I didn’t want to write this post. I feel like many people are taking advantage of the COVID-19/coronavirus to hawk things or make money (re-selling hand sanitizer anyone?), spread misinformation or cause unnecessary panic.
However, several close friends and family members have mentioned that their children are feeling anxious about the pandemic and they don’t know what to say or how to help their kids feel better and more calm – not to mention: what to do for three weeks while their children are off school (or out of daycare as the case may be). Here in Ontario, the government has mandated an extra two-week school closure in addition to the traditional March Break (beginning this weekend/Monday).
While, I’m not a psychologist, social worker or psychiatrist, I have written a lot about mental health, learning disabilities, anxiety and depression – both for this blog and for organizations, magazines and web sites. We can’t completely shield our children from panic or tragedy, but we can try and make sense of it for them.
For starters, depending on the age of your children, you might want to explain the science of how viruses spread and how we can ALL do our part by:
- Washing our hands frequently and with soap (a lot of kids forget the soap part or the drying off part)
- Not touching our faces (so difficult – especially with colds or allergies)
- Keeping away from others as much as possible (again, tough for kids who are mostly social animals and want to give hugs and high-fives)
- Eating healthy foods and drinks (there are lots of ways to inject fruits, veggies, fibre and probiotics into our diets)
- Getting plenty of fresh air and exercise (more on that below)
- Getting enough sleep (always important!)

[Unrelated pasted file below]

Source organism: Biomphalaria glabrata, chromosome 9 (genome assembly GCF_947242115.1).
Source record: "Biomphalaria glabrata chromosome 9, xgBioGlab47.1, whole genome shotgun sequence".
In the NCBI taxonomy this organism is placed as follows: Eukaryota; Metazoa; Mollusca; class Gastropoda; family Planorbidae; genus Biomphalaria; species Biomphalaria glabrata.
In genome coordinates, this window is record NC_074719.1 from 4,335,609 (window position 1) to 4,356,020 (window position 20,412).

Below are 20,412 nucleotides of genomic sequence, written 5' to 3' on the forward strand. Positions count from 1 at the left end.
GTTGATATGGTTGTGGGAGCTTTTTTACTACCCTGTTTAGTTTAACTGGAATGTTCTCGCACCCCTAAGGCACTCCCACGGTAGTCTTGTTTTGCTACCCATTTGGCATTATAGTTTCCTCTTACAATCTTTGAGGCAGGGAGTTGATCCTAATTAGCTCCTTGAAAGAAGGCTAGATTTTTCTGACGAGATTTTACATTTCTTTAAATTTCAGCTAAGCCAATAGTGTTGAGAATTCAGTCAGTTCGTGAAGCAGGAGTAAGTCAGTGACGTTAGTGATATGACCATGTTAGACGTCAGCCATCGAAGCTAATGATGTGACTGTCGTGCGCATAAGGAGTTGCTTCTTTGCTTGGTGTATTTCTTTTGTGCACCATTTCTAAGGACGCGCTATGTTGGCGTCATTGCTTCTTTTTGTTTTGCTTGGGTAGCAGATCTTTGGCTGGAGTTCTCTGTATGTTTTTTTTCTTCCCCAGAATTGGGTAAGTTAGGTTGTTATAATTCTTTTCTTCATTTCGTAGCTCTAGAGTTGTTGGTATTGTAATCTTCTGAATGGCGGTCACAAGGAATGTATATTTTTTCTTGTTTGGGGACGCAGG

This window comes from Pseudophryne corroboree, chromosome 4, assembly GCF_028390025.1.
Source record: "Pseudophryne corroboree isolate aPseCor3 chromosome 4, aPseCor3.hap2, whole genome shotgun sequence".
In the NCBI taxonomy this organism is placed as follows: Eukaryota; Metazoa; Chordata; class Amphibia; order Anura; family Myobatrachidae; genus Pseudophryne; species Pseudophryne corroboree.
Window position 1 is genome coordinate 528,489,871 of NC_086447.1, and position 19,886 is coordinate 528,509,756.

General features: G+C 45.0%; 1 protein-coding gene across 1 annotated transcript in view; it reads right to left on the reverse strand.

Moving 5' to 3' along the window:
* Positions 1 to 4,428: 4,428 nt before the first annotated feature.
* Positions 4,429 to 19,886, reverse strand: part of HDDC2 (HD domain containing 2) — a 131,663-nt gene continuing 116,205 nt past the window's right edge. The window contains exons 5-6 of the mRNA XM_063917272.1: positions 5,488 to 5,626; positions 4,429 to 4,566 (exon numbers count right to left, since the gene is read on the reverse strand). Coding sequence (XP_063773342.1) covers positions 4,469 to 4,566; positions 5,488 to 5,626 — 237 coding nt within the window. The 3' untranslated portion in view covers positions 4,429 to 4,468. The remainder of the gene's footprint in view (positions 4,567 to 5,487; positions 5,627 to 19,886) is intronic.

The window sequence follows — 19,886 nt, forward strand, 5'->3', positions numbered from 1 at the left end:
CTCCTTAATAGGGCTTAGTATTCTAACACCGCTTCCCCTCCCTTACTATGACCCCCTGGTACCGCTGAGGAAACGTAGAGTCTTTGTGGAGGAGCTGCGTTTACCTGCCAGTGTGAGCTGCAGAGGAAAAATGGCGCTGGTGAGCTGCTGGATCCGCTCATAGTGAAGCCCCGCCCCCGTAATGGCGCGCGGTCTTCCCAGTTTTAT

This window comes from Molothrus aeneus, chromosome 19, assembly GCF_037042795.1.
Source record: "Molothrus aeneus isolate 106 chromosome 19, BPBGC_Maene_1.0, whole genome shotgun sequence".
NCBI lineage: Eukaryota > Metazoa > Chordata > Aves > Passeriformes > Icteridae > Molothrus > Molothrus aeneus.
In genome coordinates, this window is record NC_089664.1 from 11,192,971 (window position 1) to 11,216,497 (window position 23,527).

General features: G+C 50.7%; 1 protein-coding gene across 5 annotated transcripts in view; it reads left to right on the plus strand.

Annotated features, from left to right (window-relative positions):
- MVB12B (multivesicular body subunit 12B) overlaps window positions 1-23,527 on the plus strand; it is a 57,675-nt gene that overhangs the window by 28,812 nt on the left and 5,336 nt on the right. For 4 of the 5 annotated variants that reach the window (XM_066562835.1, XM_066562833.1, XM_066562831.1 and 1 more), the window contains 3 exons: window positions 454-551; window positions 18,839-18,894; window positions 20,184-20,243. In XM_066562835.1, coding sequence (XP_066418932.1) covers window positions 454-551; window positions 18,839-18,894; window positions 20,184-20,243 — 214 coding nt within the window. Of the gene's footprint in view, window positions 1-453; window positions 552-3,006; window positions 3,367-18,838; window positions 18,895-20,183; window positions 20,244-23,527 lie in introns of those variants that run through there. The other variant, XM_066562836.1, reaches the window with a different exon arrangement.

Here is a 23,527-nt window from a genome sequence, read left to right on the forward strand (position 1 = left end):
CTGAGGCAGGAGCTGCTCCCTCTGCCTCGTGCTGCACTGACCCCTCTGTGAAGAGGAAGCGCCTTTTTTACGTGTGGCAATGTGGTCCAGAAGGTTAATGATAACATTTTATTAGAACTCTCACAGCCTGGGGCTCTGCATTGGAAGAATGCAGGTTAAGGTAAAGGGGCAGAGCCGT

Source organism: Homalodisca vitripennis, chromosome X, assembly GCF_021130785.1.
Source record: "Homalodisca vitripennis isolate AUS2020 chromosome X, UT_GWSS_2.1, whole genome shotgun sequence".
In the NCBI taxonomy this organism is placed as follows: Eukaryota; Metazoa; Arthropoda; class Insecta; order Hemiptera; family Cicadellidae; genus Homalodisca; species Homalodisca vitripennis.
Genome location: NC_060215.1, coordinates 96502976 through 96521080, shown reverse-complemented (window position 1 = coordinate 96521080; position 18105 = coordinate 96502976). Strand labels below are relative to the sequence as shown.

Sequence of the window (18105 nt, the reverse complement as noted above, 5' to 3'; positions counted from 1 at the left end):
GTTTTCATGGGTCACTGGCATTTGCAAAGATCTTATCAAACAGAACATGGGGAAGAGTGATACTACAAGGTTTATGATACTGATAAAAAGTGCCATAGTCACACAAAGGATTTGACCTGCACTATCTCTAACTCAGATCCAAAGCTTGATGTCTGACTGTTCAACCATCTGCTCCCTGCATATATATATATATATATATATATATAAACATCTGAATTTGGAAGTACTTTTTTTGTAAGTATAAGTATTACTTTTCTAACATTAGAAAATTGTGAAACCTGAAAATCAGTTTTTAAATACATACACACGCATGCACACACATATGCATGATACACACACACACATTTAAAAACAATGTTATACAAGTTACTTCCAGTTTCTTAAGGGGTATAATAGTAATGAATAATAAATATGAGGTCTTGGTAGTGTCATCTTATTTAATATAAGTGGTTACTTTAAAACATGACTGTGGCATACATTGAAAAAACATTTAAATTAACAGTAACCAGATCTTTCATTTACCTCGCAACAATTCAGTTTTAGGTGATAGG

I’ve pre-warned my tween/teen children that none of us is going to spend the next three weeks just staring at devices. We can read actual books, play games and cards and utilise this opportunity to clean and de-clutter our spaces — which is also a great way to improve mental health!
And, since we’re doing the “silver lining” thing: For me, this is just another excuse to get outside for a hike or a walk or a bike ride. (Anyone who reads this blog or knows me personally, knows that I am a hiking/fresh air fanatic!). As social distancing and no non-essential travel are being advised, local hiking, trekking and biking is the perfect activity.
Here are a few blog posts that can help motivate you and your kids to get some exercise and fresh air during the COVID-19 school closure and throughout the spring and summer:
What are you doing to keep yourself and your family sane during this unprecedented time in history? Are you able to stay calm and enjoy a hiatus of sorts or is the closing of schools and limited travel putting additional stress on your family? Feel free to write to me or comment below.
Yours in parenting peace,